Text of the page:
EH: And so I joke, I said, “Hey, I’m lucky enough to have been fired twice,” and again, I’m not making light of it, it’s a terrible thing, but you learn from it and you grow from it, and you look back years later, and there were lessons learned and certainly, would I have done that again? And you take the learning from it, but it really is a moment of, filled with emotion that as adults we don’t typically experience. So that’s where I kind of say, Hey, I do think it’s an experience everyone should go through once, because you learn a lot about yourself, you learn a lot about other people, and you take a lot of really good learnings with you whenever it happens.
WB: Excellent. And you have one chapter that I just wanted to highlight in particular. It’s called Chapter 6, and it’s a one-word chapter.
EH: So it might be the short… Well, it has to be the shortest chapter ever published in a book, ’cause you can’t get much shorter than one word, I guess.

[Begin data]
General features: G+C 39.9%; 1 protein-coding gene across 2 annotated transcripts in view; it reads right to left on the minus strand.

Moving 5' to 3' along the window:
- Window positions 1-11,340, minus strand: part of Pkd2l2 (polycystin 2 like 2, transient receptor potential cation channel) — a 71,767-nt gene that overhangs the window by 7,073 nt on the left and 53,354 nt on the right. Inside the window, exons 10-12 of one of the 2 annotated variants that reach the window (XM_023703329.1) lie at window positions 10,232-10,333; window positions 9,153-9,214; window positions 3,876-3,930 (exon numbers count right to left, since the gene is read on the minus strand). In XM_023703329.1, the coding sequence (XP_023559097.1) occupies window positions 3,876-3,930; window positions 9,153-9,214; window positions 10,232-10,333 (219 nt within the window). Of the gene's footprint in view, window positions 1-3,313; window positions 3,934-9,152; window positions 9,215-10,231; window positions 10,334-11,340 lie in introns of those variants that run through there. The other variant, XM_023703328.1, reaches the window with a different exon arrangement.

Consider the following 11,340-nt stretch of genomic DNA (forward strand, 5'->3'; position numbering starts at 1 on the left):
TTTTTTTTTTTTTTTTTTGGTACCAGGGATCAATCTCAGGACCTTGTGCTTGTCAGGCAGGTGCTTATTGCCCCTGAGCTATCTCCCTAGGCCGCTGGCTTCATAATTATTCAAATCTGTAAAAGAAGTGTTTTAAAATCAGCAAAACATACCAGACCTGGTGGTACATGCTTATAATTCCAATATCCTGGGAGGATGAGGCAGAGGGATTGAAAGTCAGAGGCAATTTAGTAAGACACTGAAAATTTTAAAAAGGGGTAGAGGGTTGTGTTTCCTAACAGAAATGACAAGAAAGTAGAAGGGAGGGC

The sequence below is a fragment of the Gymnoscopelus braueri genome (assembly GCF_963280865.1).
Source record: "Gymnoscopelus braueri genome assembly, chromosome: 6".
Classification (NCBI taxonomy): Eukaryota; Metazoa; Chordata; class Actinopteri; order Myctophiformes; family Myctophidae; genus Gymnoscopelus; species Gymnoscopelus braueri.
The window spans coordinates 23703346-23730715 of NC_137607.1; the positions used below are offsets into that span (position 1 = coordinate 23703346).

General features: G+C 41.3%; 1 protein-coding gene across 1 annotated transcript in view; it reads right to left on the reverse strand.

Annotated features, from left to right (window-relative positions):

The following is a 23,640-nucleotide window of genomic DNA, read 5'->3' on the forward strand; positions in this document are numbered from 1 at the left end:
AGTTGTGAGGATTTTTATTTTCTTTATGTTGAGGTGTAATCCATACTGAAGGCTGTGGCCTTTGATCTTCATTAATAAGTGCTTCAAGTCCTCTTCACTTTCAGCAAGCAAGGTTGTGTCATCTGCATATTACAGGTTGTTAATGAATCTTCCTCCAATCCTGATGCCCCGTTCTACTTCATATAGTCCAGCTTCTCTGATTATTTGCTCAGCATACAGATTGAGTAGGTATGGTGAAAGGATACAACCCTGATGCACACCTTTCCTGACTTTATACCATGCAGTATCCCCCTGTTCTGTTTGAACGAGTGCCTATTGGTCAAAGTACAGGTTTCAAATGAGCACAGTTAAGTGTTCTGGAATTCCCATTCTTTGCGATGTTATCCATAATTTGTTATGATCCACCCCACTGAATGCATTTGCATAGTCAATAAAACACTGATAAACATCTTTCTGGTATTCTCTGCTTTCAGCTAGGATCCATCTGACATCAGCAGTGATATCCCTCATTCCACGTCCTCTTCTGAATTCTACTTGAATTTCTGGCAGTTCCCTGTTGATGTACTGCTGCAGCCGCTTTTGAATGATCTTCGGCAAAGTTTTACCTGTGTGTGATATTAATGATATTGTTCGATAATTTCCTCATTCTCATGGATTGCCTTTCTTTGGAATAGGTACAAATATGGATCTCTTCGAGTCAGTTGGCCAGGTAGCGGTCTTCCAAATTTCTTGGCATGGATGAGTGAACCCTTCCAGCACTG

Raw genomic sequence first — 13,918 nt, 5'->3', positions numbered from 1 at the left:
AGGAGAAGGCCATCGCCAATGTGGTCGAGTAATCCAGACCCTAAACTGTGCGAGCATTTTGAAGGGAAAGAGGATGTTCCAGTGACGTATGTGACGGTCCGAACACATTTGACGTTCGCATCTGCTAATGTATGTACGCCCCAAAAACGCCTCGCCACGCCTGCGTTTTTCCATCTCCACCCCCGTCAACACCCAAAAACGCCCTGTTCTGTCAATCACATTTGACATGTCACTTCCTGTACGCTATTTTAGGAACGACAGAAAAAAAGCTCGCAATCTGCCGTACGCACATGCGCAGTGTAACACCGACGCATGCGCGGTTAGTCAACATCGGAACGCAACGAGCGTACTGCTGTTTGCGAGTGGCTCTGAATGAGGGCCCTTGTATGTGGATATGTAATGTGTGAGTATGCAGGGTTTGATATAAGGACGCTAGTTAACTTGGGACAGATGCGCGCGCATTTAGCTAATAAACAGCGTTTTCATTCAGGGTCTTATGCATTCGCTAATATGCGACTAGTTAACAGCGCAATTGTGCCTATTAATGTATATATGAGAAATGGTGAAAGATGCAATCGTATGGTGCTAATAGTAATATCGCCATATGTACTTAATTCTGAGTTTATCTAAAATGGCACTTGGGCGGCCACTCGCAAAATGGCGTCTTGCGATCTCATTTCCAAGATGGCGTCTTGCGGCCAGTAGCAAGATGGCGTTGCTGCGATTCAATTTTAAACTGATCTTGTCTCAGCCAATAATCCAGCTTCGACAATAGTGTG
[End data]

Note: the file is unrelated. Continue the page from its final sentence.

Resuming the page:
WB: The word is no.
EH: So the title of the chapter is, Can A Bad Leader Create A Good Culture? And you flip the page and it says No. And when the book came out, I had somebody call me and they said, “I thought this was a mistake, like I thought it was a printing error, and then it hit me that you did that on purpose. That’s the best chapter I’ve ever read in my life.” And so, yes, it’s a very quick read, that chapter, one word.
WB: Yeah. I picked it up at the end of the book where you said, my favorite chapter is chapter 6. And I thought, Gosh, I must have missed that, let me go back to it. Ah. Yeah, no, excellent, excellent. Alright, well, great discussion around the book. Is there anything you’re working on at the moment that you’d like to share?
EH: Yeah. So the consulting firm, GKG Search & Consulting, GKG stands for Get, Keep and Grow. I talk about that in the book. It’s the three things I think companies need to spend most of their time focused on, getting talent, keeping talent and growing talent. So once the book came out, we started to get a lot of questions from people who had read it or teams that had read it about, “Hey, what’s next, what else can we do with the content from the book?” So we actually have a series of workshops that we’re very excited about, that we’ve started working with some of our clients on. One of the workshops is, Are You a Monday Morning Leader?